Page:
Acknowledging institutional racism, Denver Public Schools details response to black educators’ concerns

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Allen Smith of Denver Public Schools’ Culture, Equity and Leadership Team. (Melanie Asmar/Chalkbeat)

Allen Smith of Denver Public Schools' Culture, Equity and Leadership Team. (Melanie Asmar/Chalkbeat)

Originally posted on Chalkbeat by Melanie Asmar on October 3, 2016

Two months after a critical report detailed how black educators feel mistreated by Denver Public Schools — and feel the needs of African-American students are going unmet — school district officials Monday outlined in more detail a plan for how they will respond.

“The first thing we must do is we must acknowledge what was in the report,” said Allen Smith, the newly hired associate chief of DPS’s Culture, Equity and Leadership Team, who is spearheading the efforts. “We cannot run away from it. We cannot hide from it. It’s there.”

Speaking at a press conference at Columbine Elementary in northeast Denver, surrounded by African-American community leaders and district brass, he added: “We have to sit down and work together and grapple with tough conversations.”

While the district has been consulting with a small group of leaders, those conversations will broaden next month when a 25-person steering committee is set to meet for the first time. The committee will be tasked with recommending policy and procedure changes by the summer.

DPS commissioned the report “because we had been hearing about the challenges of our kids of color, our families of color, our educators of color,” school board president Anne Rowe said. About 14 percent of DPS students are black, while only 4 percent of teachers are.

The report’s author, former school board member and school integration scholar Sharon Bailey, interviewed 70 African-American teachers and administrators about their experiences.

Among her findings:

— Black educators said they feel isolated and unaccepted.

“African-Americans in DPS are invisible, silenced and dehumanized, especially if you are passionate, vocal and unapologetically black,” one educator told her. “We can’t even be advocates for our kids. It feels a lot like being on a plantation.”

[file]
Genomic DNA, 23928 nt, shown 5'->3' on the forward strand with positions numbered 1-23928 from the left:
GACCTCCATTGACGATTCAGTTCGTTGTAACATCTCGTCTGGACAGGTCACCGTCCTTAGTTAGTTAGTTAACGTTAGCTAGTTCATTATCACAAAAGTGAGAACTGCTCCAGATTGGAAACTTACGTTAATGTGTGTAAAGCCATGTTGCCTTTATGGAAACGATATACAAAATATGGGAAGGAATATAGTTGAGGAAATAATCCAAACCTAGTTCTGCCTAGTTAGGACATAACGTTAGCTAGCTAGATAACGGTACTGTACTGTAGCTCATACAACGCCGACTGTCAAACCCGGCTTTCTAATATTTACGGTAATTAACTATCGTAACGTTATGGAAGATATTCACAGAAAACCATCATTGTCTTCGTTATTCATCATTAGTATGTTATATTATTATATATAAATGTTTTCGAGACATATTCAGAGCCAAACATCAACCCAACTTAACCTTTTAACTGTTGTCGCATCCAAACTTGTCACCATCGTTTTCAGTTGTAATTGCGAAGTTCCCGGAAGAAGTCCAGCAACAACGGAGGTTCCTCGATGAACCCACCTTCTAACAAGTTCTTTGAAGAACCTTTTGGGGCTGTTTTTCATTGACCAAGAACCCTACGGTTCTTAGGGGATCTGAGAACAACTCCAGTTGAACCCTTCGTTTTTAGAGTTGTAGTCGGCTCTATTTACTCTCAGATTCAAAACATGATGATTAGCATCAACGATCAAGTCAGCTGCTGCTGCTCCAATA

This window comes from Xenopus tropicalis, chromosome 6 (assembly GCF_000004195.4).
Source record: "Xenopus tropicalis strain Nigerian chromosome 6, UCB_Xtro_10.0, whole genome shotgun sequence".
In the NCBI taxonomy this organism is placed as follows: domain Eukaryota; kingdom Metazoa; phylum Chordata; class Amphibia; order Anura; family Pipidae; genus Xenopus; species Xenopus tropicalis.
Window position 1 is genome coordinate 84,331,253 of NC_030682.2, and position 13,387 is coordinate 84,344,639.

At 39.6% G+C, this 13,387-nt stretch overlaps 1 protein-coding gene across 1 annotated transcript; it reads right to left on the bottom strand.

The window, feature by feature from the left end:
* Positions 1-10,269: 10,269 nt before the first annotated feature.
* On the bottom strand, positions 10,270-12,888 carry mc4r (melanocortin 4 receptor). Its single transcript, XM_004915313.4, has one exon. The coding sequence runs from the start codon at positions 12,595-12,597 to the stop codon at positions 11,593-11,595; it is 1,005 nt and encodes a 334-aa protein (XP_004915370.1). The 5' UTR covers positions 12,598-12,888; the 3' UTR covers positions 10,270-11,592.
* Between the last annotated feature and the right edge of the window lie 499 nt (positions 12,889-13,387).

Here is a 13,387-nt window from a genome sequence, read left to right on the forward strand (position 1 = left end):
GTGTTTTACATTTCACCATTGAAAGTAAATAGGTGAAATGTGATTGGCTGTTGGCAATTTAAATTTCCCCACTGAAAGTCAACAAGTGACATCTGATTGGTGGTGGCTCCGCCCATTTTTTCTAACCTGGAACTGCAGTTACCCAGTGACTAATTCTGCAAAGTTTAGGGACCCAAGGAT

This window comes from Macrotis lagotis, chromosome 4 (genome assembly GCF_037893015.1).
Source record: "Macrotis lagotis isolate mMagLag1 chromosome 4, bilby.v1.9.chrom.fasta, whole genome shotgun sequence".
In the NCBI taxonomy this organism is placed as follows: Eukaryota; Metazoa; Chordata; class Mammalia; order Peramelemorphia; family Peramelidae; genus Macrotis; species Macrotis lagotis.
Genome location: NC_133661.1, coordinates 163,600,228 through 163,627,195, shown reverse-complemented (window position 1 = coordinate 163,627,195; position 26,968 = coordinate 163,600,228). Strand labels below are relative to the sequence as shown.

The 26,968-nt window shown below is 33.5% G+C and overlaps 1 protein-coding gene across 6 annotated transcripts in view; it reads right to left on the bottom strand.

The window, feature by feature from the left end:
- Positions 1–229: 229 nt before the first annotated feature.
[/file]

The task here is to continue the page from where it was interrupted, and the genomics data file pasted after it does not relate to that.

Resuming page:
— Black educators reported difficulties securing promotions.

“I don’t know what’s going on but African-American women are systematically being removed, looked over, passed up and stepped on,” an educator said.

— Black students are more harshly disciplined than white students — in part, the educators said, because young white female teachers seem afraid of them.

“These teachers just kick African-American males out of the classrooms,” an educator said.

— Black students are getting left behind because they get fewer resources than students learning English, many of whom are Spanish-speaking, the educators said.

“I don’t know exactly how to say this without sounding biased,” one educator said. “I think there have been a lot of things put in place for Spanish-speaking families and refugee families … All of those things are really powerful, but are only powerful for the people they serve.”

Rowe called the educators who were interviewed brave.

“What this report tells us is that while DPS is committed to students first, is committed to supporting educators, is committed to equity, is committed to diversity, we have a lot to do,” she said. “We have institutional racism. It exists. We have bias. This report wasn’t a surprise.”

Superintendent Tom Boasberg said that while the report was “very painful to read” at times, it also serves as “a sharp reminder of the work we have in front of us.”

“We are here first and foremost because of the civil rights mission of our schools and the possibility of our schools to create opportunity, remedy injustice and create social equity,” he said. “Unless and until we do it in our schools, we will not see it in our society.”

While district officials’ first instinct was to act immediately, Boasberg said, he and others recognize the importance of including the community — including parents, students and educators — in coming up with solutions.

In addition to the steering committee, the district plans to create five working groups to address areas of concern. For instance, Smith said, one group will examine the access black educators have to promotions and the access black students have to rigorous programs. More than 150 people have already applied to serve on the steering committee or the working groups, he said.

Smith hopes the recommendations will be finalized by May.

In the meantime, officials said the district will strengthen its efforts to recruit African-American teachers and continue to provide bias training to employees. DPS will also begin new initiatives, Smith said, including an educators of color speaker series that will draw experts from Colorado and around the country, and convening a team of black educators to advise the superintendent.

Chalkbeat is a nonprofit news site covering educational change in public schools.

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